Throwing a behind-the-back pass out of bounds with two minutes left in the game as Steph Curry did is another mistake that leans more towards the inexcusable. Can we be a little more solid with the ball given how important each possession is?

Then, down 88-83 with a minute left, the Warriors had a fast-break opportunity after a James miss on the baseline. All five Cleveland players sprinted back on defense, getting to the Warriors three-point line. Meanwhile, Green and Lee failed to ever cross half-court. The season is on the line, and you can't bother running up the court? James knocks the ball loose as Curry is once again careless with the ball, going behind-the-back in traffic. He then fouls Curry, but the Warriors don't get the call. The ball is loose, and Cleveland gets the ball on the scramble because Lee and Green have decided to take a break from the game.

Green and Barnes missing open shots is one thing. Who can fault a guy for missing a shot? Who hasn't missed a shot before? But throwing the ball away, not being ready to be a threat on offense, being late with passes or missing wide open guys, being careless with the ball, consistently attacking Mosgov as Green has in an ill-fated attempt to get to the line, and failing to run down the court: all that shit adds up, particularly in a series where the current running score is 292-291. If you don't carelessly throw the ball away, if you come off a screen ready to shoot or find the open man, if you pull up for an open 10-footer rather than crashing into Mosgov praying for a foul that isn't going to be called, you'll probably have better possessions that are more likely to lead to points.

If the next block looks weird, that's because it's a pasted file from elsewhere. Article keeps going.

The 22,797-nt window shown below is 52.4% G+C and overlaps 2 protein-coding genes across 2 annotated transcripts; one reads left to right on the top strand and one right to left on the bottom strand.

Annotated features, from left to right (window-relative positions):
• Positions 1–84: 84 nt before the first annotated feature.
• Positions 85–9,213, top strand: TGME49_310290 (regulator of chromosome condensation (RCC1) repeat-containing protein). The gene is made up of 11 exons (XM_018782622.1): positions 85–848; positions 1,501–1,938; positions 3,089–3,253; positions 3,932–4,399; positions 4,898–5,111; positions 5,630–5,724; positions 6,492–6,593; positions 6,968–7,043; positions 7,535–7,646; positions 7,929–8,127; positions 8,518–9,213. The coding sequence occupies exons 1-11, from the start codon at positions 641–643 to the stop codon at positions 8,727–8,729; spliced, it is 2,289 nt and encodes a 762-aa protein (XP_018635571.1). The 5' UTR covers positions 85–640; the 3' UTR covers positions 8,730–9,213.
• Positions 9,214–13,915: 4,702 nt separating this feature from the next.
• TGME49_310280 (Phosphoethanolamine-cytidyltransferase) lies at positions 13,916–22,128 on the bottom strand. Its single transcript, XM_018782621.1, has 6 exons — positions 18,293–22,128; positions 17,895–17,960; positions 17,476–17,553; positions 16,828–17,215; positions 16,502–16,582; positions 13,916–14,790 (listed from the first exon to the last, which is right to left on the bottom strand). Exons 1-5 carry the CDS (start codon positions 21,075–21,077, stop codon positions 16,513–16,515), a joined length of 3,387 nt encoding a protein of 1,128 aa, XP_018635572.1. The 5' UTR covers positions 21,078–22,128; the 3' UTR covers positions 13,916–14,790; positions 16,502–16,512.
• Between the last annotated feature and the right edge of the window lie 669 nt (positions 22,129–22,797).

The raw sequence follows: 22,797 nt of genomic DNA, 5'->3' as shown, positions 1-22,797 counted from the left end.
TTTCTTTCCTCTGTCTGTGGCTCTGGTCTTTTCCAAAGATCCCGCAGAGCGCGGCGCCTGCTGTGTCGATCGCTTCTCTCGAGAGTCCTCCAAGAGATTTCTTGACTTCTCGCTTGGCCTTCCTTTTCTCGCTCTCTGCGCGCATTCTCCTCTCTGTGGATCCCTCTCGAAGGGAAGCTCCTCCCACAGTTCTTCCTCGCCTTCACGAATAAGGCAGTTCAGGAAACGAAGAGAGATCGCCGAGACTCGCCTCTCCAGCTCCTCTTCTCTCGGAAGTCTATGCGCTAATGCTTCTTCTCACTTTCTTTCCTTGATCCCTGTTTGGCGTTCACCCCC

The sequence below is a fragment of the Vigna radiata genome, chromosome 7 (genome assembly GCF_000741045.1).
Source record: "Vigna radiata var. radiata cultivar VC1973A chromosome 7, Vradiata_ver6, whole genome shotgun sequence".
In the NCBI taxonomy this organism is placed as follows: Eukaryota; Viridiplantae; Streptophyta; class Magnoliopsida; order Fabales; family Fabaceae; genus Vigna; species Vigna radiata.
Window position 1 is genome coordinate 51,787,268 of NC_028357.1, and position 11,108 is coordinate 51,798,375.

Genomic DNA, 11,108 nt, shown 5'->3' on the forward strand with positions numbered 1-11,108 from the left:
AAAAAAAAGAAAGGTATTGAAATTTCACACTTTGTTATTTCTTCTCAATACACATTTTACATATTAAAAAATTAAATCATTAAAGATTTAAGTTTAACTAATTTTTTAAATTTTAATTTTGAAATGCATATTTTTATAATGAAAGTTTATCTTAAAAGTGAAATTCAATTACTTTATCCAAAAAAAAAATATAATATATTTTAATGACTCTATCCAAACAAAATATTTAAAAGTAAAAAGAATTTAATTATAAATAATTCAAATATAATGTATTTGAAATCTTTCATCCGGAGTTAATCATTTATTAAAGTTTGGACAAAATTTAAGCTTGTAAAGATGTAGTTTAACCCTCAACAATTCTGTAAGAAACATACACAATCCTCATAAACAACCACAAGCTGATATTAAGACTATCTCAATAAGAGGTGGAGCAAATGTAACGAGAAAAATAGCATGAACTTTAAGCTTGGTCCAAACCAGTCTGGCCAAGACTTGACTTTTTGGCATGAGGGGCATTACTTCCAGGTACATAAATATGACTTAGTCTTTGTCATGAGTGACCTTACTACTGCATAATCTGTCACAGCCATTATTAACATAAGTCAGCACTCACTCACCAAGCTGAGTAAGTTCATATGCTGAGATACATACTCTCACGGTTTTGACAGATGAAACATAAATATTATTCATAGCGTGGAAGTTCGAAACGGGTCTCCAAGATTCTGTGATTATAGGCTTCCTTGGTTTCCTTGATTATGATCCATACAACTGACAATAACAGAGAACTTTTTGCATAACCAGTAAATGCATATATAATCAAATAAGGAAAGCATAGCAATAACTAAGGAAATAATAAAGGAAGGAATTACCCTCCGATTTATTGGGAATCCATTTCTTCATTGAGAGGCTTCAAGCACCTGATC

Opening the second quarter, Steve Kerr once again chose to play without both Curry and Thompson. I don't think the Warriors can afford any more minutes without one of their two offensive threats on the court.

I don't think Kerr can play Leandro Barbosa anymore in this series. Barbosa shot 38.4 percent from beyond the arc this season. He's a more aggressive offensive player and a better shooter than Shaun Livingston or Andre Igoudala. But whatever offensive advantage he gives you, he takes away at the other end of the floor. In Game 1, Barbosa had a stretch where he turned the ball over twice, missed a terrible shot, and gave up two baskets on the other end. In Game 3, he missed his first shot, then gave up five points to JR Smith. It's not like the dude isn't trying. He's just not a good defensive player. Other teams will do that scouting for you: as soon as Barbosa is in the game, he's attacked.

There are four guys Cleveland wants to attack on the pick-and-roll: Barbosa, Curry, Lee, and Andrew Bogut--they know Bogut isn't going to hedge out when his man sets a screen. Thus, they can get an open jump shot using that action every time, unless the wing defender can somehow avoid the screen.